Elephant dragged 400 meters to the middle of a bridge

Elephant dragged 400 meters to the middle of a bridge by a speeding train

The elephant is fighting an increasingly losing battle for survival. Will the Honble PM kindly look into the Elephant Task Force report to help in securing the survival of this God in distress?

Scrap Sethusamudram Project

I would also like to bring to the Honble PMs notice a massive blunder by the previous Government which wanted to push the Sethusamudram Project on the basis of questionable financial benefits. The Supreme Court appointed R. K. Pachauri committee in its February 2013 report had concluded that the Sethusamudram Project would neither be economically nor ecologically viable. The committee had said that benchmark rate of return of 12 percent isnt met for the range of scenarios examined in the case of alignment 4A. It said that the projected rate of return, which was used by the project proponents to justify the financial viability of the project, is indeed over optimistic.


Adams Bridge or Ram Setu which is going to be destroyed by the Sethusamudram Project


The Sethusamudram Project will require dredging in this area, and will result in sedimentations which will stop the sunrays from reaching the sea grass leading to their death. There are about 11 species of sea grass found in this area which forms exclusive diet of the dugongs or sea cows, an endangered species.Death of seagrass will result in the dugongs perishing. Apart from the dugongs, the seagrass also forms an ideal ecosystem for various fish species which sustains commercial fishing and the economy of Tamil Nadu.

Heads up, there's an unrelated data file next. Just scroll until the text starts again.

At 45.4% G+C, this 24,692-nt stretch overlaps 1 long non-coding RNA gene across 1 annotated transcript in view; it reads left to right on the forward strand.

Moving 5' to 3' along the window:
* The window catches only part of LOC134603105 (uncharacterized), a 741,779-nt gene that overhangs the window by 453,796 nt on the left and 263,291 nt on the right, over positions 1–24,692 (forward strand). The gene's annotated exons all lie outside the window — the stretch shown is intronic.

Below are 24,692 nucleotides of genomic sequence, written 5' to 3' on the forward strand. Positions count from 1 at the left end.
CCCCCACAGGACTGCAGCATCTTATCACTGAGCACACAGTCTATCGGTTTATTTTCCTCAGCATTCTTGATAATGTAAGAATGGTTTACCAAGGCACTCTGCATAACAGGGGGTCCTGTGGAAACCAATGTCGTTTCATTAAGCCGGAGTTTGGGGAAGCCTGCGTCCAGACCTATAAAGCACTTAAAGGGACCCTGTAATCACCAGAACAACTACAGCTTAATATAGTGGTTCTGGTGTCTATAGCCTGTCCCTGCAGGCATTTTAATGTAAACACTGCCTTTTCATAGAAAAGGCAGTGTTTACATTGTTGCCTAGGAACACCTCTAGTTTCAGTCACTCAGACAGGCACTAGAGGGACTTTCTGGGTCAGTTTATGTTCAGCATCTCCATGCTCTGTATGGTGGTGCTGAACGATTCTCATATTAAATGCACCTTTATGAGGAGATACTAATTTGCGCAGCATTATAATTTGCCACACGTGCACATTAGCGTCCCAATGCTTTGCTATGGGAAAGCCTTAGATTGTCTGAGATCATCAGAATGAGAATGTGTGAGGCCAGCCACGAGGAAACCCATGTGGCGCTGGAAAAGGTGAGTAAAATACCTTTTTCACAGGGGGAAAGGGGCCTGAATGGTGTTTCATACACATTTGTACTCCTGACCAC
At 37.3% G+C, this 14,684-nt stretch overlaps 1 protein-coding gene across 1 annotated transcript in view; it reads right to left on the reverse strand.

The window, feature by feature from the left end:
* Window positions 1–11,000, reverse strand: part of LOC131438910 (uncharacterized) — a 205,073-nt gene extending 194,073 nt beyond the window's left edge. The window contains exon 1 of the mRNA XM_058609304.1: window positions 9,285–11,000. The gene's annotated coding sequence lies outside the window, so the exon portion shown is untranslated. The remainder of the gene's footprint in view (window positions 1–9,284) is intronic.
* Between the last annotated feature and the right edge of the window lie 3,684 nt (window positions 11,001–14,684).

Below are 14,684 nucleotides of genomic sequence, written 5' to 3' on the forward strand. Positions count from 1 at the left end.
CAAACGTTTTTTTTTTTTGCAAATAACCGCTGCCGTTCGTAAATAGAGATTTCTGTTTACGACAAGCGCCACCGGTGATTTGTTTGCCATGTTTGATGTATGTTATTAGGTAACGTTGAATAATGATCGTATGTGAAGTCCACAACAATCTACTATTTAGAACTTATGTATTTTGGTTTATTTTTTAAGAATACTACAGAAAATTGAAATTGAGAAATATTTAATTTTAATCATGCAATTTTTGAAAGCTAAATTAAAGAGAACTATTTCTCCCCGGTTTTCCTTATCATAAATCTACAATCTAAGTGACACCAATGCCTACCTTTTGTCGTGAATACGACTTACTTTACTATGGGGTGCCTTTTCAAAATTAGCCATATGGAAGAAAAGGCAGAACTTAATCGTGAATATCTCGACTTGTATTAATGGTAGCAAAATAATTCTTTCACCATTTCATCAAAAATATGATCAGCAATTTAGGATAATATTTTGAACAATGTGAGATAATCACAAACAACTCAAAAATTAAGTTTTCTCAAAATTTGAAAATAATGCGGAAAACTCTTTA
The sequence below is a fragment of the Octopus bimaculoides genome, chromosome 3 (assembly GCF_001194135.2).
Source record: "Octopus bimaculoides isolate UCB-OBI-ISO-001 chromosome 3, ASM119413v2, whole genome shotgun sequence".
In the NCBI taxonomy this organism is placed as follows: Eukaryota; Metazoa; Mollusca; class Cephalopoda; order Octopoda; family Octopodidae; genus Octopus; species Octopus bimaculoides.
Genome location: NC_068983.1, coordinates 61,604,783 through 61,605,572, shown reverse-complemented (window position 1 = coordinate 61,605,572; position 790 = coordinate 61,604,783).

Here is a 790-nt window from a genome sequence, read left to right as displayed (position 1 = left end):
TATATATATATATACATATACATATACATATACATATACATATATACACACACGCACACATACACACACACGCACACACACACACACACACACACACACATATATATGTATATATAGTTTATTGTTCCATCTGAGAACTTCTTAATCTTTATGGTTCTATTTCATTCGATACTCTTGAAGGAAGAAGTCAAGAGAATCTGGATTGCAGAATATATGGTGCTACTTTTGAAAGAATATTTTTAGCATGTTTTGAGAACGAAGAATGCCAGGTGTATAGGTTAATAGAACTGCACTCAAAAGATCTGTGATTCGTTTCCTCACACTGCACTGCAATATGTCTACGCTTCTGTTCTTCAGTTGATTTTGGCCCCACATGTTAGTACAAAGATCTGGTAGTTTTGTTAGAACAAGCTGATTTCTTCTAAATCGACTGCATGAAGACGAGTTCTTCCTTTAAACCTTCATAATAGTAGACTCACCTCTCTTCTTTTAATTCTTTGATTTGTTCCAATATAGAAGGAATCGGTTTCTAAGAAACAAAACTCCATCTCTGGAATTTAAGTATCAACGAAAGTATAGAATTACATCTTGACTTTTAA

The Sethusamudram project is going to destroy the Adams bridge which is believed to be the Rama Setu, built by Lord Rama for moving into Lanka (modern day Sri Lanka) to fight against the demon king Ravana who had kidnapped Lord Ramas wife Sita. Mythology, perceptions and beliefs are inextricably linked with our cultural heritage. Protecting this cultural heritage would assuage the feelings of millions of Indians.

Jaitapur Nuclear Power Plant:

It would be apt to remind the Honble PM a story from the Mahabharata. After the Mahabharata war, Gandhari had asked Krishna as to why her 100 sons had to die. Krishna had replied that it was written in Gandharis fate that she was destined to watch her 100 sons die. Krishna told Gandhari that during her younger days, while cooking rice Gandhari had poured hot water on the ground and that resulted in destroying hundred eggs of an insect. The insect had cursed Gandhari to witness the death of her sons the way the insect had to see the death of her own.